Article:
If you then place a Vector Rotate node between the coordinates and the texture and (most importantly) set the Center to (0.5, 0.5, 0.5), you can choose whatever Type you want, Axis Angle, Euler or one of the XYZ axes to rotate the texture on the sphere's surface.

spherical projection

However, the problem with this is: Texture Paint uses the (2D) UV map to locate where on the (2D) image the paint will be appearing. The Sphere projection is 3-dimensional and oriented differently than the UV map (rotated by 90° clockwise on the Z axis) which means if you would now paint on some part of the sphere, the paint is actually not painted on the part of the texture you see there (although it is called Texture Paint) but on the faces and therefore it appears in those parts of the texture where the faces are located in the UV map:

painting on faces

Going into the UV Editor and selecting the faces where the red paint is on the texture, you can see in the viewport that they are indeed where I painted on the sphere:

location of uv faces

What you can do to match the area where you paint with the UV map (more or less, the UVs are slightly more distorted than the spherical projection) is select all faces in the UV Editor and then move them to the left by 90°, (which is 0.25 of 360°) by pressing G X -0.25 Return:

enter image description here

Now the paint appears where you are painting:

shifted uv map

Instead of shifting the UVs you could have rotated the coordinates by 90° on the Z axis with the Vector Rotate node, but no matter how you do it, this will not save you from more bad news coming up: this only works as long as you did not rotate the coordinates in any way with the Vector Rotate node. As soon as you rotate them (the more arbitrary, the worse) the UVs will be off again and apart from rotating on the Z axis, most of these rotations cannot easily be compensated for by moving the UVs.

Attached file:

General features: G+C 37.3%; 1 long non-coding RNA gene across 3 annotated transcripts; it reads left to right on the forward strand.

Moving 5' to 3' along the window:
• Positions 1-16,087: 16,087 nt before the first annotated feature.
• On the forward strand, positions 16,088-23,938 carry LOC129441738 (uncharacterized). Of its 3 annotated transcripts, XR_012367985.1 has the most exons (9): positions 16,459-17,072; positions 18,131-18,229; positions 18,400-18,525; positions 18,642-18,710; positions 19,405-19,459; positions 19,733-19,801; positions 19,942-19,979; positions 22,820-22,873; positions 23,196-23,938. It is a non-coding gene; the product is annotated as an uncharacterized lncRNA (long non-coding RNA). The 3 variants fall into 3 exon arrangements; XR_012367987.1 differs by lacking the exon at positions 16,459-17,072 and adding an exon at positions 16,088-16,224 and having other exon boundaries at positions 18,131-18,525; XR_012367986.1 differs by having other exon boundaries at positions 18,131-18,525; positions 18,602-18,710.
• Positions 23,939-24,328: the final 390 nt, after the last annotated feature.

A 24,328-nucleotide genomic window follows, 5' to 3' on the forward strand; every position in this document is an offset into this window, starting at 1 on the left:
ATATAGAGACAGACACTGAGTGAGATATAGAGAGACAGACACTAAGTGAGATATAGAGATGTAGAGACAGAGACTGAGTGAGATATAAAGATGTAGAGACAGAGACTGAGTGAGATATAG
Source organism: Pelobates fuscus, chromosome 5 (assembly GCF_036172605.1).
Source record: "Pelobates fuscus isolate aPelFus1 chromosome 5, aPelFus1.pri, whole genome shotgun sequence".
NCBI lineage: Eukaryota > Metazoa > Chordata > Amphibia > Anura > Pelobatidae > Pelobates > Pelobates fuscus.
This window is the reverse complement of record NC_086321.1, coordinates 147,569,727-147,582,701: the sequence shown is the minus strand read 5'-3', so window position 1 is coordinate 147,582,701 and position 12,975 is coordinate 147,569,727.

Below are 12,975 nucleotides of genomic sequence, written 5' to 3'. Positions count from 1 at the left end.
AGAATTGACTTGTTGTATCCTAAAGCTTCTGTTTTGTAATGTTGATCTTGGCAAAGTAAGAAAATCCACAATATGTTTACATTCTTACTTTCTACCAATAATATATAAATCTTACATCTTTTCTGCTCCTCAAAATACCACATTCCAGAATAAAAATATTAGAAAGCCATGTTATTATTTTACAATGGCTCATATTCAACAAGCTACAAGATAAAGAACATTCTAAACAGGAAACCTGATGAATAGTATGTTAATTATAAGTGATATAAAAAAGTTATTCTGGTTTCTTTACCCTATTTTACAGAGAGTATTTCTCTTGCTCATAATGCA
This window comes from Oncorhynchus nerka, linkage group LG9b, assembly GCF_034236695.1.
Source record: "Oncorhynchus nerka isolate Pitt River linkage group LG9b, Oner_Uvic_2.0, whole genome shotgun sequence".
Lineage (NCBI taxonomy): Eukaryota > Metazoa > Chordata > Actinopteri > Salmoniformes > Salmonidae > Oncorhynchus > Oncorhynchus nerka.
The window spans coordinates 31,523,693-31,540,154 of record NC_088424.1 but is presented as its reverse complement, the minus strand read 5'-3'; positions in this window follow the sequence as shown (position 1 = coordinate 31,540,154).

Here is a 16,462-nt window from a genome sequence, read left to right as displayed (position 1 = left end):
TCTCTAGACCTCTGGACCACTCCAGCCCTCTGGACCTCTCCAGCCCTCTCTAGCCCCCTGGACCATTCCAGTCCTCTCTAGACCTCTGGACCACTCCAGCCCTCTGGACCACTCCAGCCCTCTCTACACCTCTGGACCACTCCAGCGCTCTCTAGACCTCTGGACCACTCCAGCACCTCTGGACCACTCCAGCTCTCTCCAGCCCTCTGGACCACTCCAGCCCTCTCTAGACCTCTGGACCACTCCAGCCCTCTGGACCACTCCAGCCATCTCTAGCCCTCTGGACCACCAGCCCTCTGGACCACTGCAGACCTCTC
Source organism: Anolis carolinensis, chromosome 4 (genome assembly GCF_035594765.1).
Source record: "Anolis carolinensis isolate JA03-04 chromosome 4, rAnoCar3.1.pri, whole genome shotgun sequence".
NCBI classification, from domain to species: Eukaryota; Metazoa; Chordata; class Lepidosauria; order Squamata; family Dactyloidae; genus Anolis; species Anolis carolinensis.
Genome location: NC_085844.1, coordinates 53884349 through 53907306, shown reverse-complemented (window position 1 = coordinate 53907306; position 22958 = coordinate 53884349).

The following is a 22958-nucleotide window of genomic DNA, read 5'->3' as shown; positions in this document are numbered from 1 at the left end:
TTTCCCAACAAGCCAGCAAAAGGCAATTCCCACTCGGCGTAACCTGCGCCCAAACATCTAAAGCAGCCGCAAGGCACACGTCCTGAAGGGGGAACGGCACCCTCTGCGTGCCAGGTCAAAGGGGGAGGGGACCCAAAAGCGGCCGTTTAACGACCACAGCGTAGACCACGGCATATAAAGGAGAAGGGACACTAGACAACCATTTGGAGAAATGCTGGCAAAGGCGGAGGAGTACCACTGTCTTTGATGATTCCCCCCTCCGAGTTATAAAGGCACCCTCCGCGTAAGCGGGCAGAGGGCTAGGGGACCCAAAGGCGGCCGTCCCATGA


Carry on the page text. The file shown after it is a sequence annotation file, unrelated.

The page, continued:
What you always can do instead of painting directly on the sphere in Texture Paint mode and having to care for UVs and rotation etc. is opening the image in the Image Editor and switching this from the default View mode to Paint. Then you can paint on the texture where you want to paint and it will appear there and then also on the sphere in the place where you painted on the image. Note that a brush size of for example 30 px can be large for texture painting (because it's always 30 pixels in the viewport no matter how zoomed out or in) but maybe very small in the image editor, depending on the image because it will always be 30 actual image pixels. Of course all of this does not help if you want to explicitly paint on the sphere.

image editor paint mode

So all in all, this is not really a helpful answer, but perhaps it shows a little how you can rotate textures freely around a sphere while painting on it has its limitations.

And although you can move things around while using UV coordinates with the Location values of a Mapping node as @moonboots commented (you have to move them instead of rotating, since they are flat on a 2D plane: Z rotation would be moving on X, like my example above already showed), the problems there will occur when you try to move something over a pole for example - because as soon as you move something up or down with the Y location over the poles, it will suddenly appear on the opposite pole. Apart from that, moving up and down will result in stretching the texture since the faces have different dimensions on different latitudes.